Liberals gathered in Montreal over the weekend to vote on policy resolutions and, according to a new poll, a few have the potential to boost support for Justin Trudeau's party.
But the one that might set Liberals most apart from their rivals — the legalization of marijuana — could be the riskiest.
Ipsos Reid surveyed just over 1,000 Canadians online for CTV News in the week before the convention began. They selected several proposals to be voted on in Montreal and asked Canadians whether they would make them more or less likely to cast a ballot for the Liberals.
Only one proposal — enhancing CPP to allow Canadians to contribute more for their retirement — had more support than the Liberal Party itself, which Ipsos pegs at having the backing of 37 per cent of decided voters. Fully 40 per cent of respondents said that proposal it would make them more likely to vote Liberal, while just five per cent said it would make them less likely to cast a ballot in that direction.
No other proposal had more than 37 per cent support but if we exclude the respondents who did not understand the policy at question, we see three other proposals did have the potential to boost the party: more funding for mental health, more power to the Speaker of the House of Commons to hold MPs to account, and free votes for MPs when government confidence is not at stake.
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A number of other policies appeared likely to at least help maintain Grit support. These included more funding for early childhood education and infrastructure, the lowering of the retirement age to 65 for Old Age Security eligibility, and making Parliament more open, be it in terms of committees being public, the media getting more access to government information, or increased power for the Parliamentary Budget Officer.
For these proposals, there were more Canadians who said it would either increase their likelihood of voting Liberal or make no difference than the number who intend to cast a ballot for another party. This implies the policies would have either no effect or a positive one on the party's standing in the polls.
However, two proposals were not particularly popular, though that was in large part due to respondents not understanding what was proposed. These involved eliminating omnibus legislation and changing the voting system to a preferential ballot or proportional representation. Though more Canadians said either would make them more likely to vote Liberal than not, over two-thirds either did not understand or said it would make no difference.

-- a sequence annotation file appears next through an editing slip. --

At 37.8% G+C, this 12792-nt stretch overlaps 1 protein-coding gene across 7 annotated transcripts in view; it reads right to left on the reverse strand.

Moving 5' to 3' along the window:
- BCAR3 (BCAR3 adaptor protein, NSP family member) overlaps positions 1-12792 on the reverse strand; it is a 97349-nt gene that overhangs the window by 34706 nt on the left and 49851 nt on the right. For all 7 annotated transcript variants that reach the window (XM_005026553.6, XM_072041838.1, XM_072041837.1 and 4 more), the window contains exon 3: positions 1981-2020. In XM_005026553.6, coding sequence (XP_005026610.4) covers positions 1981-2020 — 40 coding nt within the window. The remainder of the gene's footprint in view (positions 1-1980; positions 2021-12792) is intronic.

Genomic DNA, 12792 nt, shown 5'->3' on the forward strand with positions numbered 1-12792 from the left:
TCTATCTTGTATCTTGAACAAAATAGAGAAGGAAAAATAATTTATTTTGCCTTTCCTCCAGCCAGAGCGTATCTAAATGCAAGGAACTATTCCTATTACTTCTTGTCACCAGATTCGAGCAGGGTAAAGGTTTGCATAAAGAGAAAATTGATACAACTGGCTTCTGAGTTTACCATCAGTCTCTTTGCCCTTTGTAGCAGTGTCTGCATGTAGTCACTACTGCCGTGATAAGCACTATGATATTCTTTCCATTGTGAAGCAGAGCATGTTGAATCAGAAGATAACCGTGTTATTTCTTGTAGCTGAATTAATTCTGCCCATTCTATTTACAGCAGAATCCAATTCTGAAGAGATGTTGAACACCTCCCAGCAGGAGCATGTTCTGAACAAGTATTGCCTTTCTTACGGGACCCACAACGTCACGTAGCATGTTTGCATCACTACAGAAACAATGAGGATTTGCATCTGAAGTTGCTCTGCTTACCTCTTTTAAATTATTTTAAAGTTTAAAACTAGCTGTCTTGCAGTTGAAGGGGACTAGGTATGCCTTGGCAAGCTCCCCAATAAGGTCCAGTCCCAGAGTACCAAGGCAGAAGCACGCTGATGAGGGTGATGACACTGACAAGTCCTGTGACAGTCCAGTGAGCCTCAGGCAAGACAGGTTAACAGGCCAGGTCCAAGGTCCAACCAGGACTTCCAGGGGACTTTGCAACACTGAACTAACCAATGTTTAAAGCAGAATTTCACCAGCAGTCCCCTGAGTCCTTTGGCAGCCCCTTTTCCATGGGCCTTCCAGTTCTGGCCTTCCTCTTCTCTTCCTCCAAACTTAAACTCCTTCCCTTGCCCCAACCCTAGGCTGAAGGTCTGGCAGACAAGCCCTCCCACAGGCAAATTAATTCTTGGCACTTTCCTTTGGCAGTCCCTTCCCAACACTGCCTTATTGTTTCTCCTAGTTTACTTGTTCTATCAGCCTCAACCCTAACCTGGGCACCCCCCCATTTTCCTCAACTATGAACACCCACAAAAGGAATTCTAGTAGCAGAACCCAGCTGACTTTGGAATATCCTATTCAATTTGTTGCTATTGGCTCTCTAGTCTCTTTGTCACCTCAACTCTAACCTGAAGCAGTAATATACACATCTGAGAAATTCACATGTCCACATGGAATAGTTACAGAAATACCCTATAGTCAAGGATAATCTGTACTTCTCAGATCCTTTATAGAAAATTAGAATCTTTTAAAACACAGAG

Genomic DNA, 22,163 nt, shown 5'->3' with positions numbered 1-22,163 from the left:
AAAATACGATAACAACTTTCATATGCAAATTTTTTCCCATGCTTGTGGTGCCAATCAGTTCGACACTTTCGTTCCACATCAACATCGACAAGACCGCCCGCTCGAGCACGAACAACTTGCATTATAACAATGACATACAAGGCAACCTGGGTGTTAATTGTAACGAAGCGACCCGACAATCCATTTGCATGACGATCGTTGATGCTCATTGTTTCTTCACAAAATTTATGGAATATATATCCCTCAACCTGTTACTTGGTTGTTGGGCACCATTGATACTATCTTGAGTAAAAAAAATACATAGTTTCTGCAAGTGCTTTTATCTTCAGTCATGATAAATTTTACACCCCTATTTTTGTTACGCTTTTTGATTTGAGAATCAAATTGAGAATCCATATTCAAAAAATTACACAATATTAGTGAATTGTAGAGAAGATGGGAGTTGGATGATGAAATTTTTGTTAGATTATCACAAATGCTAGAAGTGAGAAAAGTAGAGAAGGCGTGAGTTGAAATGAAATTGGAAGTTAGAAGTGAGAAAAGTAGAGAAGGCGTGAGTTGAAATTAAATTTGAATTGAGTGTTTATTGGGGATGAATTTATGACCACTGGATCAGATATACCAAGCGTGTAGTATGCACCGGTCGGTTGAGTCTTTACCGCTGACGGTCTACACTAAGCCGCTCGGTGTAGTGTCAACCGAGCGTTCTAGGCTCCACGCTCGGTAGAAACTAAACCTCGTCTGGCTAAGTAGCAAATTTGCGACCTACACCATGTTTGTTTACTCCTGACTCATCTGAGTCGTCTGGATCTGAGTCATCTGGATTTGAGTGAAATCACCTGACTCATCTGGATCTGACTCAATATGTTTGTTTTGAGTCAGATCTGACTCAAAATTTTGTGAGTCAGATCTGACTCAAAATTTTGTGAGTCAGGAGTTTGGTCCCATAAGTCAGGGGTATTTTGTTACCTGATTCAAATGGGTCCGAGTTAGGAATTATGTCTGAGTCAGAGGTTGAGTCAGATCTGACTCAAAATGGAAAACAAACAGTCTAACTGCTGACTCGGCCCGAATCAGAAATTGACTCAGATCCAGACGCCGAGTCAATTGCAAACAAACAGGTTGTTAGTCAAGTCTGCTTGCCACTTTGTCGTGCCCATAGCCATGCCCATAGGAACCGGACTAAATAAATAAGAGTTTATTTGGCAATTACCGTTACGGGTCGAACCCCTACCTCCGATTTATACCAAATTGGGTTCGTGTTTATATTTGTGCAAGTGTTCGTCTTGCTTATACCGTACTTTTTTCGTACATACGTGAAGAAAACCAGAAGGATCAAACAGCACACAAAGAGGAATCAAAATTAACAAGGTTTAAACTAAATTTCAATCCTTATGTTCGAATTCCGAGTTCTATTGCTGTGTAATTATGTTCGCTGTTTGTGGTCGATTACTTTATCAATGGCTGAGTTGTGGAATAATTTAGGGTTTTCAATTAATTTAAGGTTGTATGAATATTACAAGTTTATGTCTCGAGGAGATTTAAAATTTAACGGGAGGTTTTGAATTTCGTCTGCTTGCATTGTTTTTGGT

The riskiest policy proposal, however, was clearly about marijuana legalization. While 20 per cent said it would make them more likely to vote Liberal, 28 per cent said it would make them less likely — the only proposal that had a net negative score. That 28 per cent was also more than twice the highest "less likely" number of any other proposal. In every part of the country but Atlantic Canada, legalization made Canadians less likely to vote Liberal than more likely.
However, 64 per cent of Canadians said it would make no difference or make them more likely to vote Liberal. If that 28 per cent who said it made them less likely to cast a ballot for the party are already supporting the Conservatives or New Democrats, it makes little difference in terms of the Liberals' national lead.
Overall, the poll suggests the Liberals are on the right side of public opinion on most of these policies — though the majority of them are generally uncontroversial.
But having a polarized debate between two committed camps on an issue like marijuana can change the dynamics of an election campaign — and it seems that, on this issue at least, the Liberals may have the less enthusiastic backers.
Éric Grenier taps The Pulse of federal and regional politics for Huffington Post Canada readers every week. Grenier is the author of ThreeHundredEight.com, covering Canadian politics, polls and electoral projections. You can pre-order his eBook, "Tapping into the Pulse", a retrospective of polling in 2013, here.
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